SCRM's Dirty Little Word is Really Not so Dirty

Updated: May 18, 2010

Why ROI is a dirty word

Too many folks view ROI as something evil (or evilish) because it provides a financial insight into a corporate initiative. A common belief is that the money test creates a undue hurdle that has to be jumped before folks can get on to meaningful work of social business or other initiatives. Well, sorry, but if you can't show sufficient value for an initiative then your company should invest in ones that will generate more potential revenues or profitability.

Why ROI really is not a dirty word

There's a misunderstood piece to the valuation puzzle that folks need to understand to get beyond limiting views about ROI. First, you need to understand ROI is just one of three factors in the valuation question and not necessarily the most important. You start a valuation by performing a cash flow analysis of prospective gains and costs. Getting to a realistic forecast requires the inputs of a realistic set of defendable assumptions. These assumptions come right out of the strategic vision and definition. Using Lawrence's example in his article, it would include insight into ROC across your customer base.

Once you have the cash flows, then you consider the time-value of the money to determine the net present value (NPV). The NPV allows you to recognize it might take time for an initiative to gain traction and return a positive payout - and that time is incorporated into the valuation determination through the application of appropriate risk (a.k.a., the discount rate). The more uncertainty in your assumptions, then the higher the risk.

What this means is that the overall valuation is run hand-in-hand with the strategic vision and definition, as well as tactics. To Wim Rampen's comment (in Lawrence's article)

"[A]ny business cases should not only be measured against financial ROI, but against strategic-outcomes too."

If you perform your valuation properly, then the (financial) ROI is directly tied to the strategic outcomes. The strategic definition is the verbal expression of what you want to accomplish while the valuation is the numerical view of the strategy.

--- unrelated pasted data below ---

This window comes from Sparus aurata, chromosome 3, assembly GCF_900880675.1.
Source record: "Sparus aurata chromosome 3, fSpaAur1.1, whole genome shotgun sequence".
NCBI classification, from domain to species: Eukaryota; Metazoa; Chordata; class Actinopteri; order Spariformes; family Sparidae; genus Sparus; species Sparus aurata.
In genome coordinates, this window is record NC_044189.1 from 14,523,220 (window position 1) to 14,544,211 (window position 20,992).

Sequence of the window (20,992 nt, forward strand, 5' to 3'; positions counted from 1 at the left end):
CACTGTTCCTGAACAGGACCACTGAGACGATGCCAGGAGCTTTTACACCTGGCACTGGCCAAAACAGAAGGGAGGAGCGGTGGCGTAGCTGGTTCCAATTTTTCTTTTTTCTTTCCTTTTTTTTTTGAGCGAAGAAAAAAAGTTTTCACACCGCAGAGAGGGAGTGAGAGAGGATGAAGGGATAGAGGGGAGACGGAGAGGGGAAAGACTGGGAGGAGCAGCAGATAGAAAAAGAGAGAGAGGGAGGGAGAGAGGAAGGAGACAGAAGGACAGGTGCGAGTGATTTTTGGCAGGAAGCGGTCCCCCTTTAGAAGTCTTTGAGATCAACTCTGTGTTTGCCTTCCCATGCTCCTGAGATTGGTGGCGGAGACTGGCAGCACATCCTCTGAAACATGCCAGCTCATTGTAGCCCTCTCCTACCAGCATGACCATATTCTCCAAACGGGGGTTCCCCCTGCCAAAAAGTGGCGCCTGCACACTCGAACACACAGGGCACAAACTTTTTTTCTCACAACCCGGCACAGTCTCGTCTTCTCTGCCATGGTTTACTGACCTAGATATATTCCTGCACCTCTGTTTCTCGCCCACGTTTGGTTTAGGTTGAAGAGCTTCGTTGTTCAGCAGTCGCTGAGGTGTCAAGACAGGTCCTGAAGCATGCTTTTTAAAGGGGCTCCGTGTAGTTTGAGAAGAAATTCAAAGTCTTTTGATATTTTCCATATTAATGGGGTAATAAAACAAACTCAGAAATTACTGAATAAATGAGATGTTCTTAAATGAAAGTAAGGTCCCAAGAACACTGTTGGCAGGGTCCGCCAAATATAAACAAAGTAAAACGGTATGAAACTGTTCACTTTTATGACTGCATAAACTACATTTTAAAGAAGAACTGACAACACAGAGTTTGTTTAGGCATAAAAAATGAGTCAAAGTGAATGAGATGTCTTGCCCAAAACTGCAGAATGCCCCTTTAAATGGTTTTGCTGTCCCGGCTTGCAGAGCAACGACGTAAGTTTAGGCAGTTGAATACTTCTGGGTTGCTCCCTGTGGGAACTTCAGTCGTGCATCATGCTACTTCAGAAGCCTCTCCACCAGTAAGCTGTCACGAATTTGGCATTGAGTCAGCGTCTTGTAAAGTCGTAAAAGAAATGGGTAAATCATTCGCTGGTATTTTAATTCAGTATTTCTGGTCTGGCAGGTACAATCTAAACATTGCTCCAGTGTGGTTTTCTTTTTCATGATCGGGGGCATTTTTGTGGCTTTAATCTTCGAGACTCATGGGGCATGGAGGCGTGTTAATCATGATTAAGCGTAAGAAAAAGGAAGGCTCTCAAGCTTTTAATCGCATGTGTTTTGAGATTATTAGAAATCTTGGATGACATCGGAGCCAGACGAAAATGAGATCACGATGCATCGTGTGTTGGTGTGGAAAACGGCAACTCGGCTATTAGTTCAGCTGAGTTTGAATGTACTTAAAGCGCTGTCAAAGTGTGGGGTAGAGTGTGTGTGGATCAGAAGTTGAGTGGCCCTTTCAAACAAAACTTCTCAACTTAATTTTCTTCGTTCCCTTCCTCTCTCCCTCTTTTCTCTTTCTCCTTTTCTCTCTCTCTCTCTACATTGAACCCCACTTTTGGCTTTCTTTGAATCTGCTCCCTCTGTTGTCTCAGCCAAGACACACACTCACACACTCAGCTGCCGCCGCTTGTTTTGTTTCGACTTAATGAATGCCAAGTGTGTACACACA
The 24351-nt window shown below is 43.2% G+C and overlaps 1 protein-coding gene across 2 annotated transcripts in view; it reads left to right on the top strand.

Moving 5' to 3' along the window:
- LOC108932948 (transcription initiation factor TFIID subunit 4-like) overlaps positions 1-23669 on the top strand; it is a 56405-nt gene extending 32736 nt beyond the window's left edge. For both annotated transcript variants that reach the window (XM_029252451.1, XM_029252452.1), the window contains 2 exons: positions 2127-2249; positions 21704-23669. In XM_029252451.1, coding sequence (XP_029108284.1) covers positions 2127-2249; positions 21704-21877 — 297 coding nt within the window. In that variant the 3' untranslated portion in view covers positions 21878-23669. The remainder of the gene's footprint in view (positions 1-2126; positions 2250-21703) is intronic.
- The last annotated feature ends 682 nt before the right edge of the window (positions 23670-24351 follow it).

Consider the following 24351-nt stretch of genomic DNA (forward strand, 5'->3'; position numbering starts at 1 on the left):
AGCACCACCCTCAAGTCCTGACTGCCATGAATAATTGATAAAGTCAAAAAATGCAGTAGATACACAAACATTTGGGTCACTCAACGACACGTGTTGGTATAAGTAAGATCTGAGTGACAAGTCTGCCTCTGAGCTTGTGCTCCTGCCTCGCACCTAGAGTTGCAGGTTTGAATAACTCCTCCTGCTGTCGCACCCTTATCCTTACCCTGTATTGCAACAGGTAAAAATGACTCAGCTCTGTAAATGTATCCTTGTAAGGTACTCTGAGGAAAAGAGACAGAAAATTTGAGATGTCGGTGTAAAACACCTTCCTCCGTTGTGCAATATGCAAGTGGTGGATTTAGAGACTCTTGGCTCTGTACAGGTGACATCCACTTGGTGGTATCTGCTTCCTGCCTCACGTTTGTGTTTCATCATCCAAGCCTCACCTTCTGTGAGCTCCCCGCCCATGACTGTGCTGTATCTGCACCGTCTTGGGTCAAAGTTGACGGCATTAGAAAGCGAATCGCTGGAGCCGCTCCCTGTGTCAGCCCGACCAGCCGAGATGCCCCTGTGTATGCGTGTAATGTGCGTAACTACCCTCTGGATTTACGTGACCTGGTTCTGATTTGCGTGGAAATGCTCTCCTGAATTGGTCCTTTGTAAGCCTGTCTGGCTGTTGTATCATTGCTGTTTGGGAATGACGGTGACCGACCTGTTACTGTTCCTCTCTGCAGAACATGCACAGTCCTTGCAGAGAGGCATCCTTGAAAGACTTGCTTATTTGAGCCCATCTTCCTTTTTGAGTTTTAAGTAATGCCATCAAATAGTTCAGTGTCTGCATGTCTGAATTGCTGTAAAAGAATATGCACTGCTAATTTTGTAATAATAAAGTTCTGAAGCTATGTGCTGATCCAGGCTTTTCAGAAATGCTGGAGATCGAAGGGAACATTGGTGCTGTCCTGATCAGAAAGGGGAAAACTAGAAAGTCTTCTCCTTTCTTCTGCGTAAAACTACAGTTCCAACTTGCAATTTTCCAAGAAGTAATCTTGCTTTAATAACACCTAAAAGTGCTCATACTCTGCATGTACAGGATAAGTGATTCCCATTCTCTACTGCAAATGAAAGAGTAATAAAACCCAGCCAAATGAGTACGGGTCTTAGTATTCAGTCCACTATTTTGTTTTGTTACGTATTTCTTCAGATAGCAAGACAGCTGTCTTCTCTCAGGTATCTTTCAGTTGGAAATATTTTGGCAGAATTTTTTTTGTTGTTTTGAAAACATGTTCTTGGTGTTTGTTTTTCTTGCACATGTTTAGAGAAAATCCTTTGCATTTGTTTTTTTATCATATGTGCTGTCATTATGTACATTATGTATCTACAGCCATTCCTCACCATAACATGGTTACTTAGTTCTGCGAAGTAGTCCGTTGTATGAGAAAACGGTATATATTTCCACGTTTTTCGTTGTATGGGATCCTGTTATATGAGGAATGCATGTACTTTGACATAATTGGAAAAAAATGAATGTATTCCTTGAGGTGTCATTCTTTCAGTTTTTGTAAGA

Featured Research
  • 8 Reasons SMBs Should Invest in a CRM

    Adopting a CRM platform early offers many advantages, including the fact that it increases the odds of long-term success. While the cost of CRM software used to be prohibitive for most small businesses, this is no longer true. Cloud-based solutions have made the pricing much more competitive, and as many as 87% of companies now rely on them for their CRM software. more

  • 7 Ways Your CRM Helps Convert Leads

    Failure to convert interested leads can impact your bottom line drastically and simultaneously increase your operational costs and decrease your profits. The most common reason for this failure is lack of follow through from a sales team. Did you know that 74% of CRM users said that their CRM gave them improved access to customer data? And that by properly implementing a CRM, a business could shorten the sales cycle by 8 to 14%? more

  • Is Your CRM a Liability

    Is your CRM a liability? Before you answer too quickly with a no, just think about all the advancements that have taken place over the years regarding this technical solution. In fact, just in over the past decade there has been a dramatic shift away from on-premise systems to cloud based solutions. more

  • 12 Must-Have CRM Features

    Having a CRM is absolutely essential to any modern day business's success. In fact, 91% of companies with 11+ employees now utilize a CRM solution in their business. When making the decision to purchase or upgrade your CRM solution, it can be quite overwhelming determining which features are essential to your success versus those that pack more fluff than punch. more

  • Making the Case for a New CRM

    Did you know that having an outdated CRM is just as bad as not having one at all? Do you find yourself working even just a little too hard to make your current CRM work to maintain your contacts and relationships? While it is increasingly more difficult to reduce customer churn, modern CRM tools are much more powerful and provide much more opportunity to develop stronger relationships with your clients that can provide more stability and revenue to your company and bottom line. more